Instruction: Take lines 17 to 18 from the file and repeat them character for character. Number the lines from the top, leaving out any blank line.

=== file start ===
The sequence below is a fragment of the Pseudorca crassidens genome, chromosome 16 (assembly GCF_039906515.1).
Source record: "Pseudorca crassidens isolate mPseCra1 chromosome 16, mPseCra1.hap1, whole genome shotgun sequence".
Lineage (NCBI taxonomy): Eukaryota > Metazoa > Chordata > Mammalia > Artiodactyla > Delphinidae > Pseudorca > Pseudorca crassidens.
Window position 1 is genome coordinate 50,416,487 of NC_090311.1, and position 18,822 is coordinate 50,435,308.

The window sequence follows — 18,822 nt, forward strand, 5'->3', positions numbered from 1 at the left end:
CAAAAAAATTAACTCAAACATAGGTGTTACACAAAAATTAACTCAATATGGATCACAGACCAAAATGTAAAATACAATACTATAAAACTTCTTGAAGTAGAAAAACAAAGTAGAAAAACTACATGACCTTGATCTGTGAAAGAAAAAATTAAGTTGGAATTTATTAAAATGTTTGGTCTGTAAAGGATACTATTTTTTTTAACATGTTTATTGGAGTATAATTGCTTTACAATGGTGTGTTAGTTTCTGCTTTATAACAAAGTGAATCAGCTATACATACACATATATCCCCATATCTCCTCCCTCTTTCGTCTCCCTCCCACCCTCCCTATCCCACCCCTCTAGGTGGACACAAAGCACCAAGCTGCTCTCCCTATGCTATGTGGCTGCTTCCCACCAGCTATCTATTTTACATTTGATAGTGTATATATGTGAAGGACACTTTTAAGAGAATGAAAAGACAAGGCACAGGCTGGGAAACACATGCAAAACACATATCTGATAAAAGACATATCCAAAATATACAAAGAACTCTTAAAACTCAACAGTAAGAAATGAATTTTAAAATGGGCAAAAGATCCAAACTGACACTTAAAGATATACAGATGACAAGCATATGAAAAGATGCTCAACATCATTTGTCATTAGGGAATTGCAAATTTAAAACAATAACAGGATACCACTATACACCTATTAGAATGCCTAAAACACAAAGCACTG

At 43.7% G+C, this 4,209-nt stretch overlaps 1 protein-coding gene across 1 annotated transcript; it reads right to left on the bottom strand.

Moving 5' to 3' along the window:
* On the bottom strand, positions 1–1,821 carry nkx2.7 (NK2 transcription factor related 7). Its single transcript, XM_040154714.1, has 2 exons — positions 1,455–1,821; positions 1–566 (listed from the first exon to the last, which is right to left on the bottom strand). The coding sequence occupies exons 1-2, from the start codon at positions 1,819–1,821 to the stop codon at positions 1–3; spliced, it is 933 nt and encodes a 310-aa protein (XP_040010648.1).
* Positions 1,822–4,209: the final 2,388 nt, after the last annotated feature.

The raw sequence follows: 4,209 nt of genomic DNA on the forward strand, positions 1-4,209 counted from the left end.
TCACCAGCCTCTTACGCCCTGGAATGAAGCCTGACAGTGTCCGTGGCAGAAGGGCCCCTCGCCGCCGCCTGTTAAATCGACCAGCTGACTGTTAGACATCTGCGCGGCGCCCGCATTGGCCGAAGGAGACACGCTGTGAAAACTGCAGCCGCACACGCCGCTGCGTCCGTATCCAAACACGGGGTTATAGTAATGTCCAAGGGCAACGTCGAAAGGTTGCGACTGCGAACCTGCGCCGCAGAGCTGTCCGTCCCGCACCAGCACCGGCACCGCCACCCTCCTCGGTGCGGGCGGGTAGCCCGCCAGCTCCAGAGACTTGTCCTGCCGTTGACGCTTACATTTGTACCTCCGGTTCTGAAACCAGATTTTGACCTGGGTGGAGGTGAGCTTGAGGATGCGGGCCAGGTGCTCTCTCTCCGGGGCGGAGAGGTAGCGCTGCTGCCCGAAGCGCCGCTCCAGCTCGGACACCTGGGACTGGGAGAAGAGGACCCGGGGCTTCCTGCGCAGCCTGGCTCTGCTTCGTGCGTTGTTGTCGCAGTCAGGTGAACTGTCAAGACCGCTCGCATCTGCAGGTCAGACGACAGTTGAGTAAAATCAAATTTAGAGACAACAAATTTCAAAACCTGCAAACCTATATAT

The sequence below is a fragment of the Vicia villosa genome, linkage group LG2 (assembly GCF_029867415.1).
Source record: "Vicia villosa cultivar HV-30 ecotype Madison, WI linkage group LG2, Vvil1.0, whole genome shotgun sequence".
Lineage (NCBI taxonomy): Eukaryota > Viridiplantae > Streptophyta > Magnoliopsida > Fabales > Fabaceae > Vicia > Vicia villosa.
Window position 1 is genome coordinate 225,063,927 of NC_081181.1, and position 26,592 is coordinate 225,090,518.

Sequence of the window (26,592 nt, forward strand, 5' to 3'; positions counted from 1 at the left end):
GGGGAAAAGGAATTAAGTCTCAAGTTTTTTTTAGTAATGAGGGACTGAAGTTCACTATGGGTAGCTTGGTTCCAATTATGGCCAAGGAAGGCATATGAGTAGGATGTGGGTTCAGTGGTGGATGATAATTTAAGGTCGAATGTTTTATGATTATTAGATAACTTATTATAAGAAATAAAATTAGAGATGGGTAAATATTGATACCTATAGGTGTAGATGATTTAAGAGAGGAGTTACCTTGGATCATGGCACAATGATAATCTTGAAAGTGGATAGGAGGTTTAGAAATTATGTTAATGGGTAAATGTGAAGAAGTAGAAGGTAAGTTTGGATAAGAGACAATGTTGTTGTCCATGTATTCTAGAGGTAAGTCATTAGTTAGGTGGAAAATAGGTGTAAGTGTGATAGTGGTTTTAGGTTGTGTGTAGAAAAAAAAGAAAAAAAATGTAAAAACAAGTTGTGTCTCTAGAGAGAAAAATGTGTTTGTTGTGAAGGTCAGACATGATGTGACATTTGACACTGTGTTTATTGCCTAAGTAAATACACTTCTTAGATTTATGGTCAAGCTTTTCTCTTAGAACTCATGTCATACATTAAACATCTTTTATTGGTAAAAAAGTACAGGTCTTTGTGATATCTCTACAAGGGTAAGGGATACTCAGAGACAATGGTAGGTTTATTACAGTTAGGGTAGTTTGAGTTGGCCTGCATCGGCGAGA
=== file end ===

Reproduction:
Sequence of the window (26,592 nt, forward strand, 5' to 3'; positions counted from 1 at the left end):
GGGGAAAAGGAATTAAGTCTCAAGTTTTTTTTAGTAATGAGGGACTGAAGTTCACTATGGGTAGCTTGGTTCCAATTATGGCCAAGGAAGGCATATGAGTAGGATGTGGGTTCAGTGGTGGATGATAATTTAAGGTCGAATGTTTTATGATTATTAGATAACTTATTATAAGAAATAAAATTAGAGATGGGTAAATATTGATACCTATAGGTGTAGATGATTTAAGAGAGGAGTTACCTTGGATCATGGCACAATGATAATCTTGAAAGTGGATAGGAGGTTTAGAAATTATGTTAATGGGTAAATGTGAAGAAGTAGAAGGTAAGTTTGGATAAGAGACAATGTTGTTGTCCATGTATTCTAGAGGTAAGTCATTAGTTAGGTGGAAAATAGGTGTAAGTGTGATAGTGGTTTTAGGTTGTGTGTAGAAAAAAAAGAAAAAAAATGTAAAAACAAGTTGTGTCTCTAGAGAGAAAAATGTGTTTGTTGTGAAGGTCAGACATGATGTGACATTTGACACTGTGTTTATTGCCTAAGTAAATACACTTCTTAGATTTATGGTCAAGCTTTTCTCTTAGAACTCATGTCATACATTAAACATCTTTTATTGGTAAAAAAGTACAGGTCTTTGTGATATCTCTACAAGGGTAAGGGATACTCAGAGACAATGGTAGGTTTATTACAGTTAGGGTAGTTTGAGTTGGCCTGCATCGGCGAGA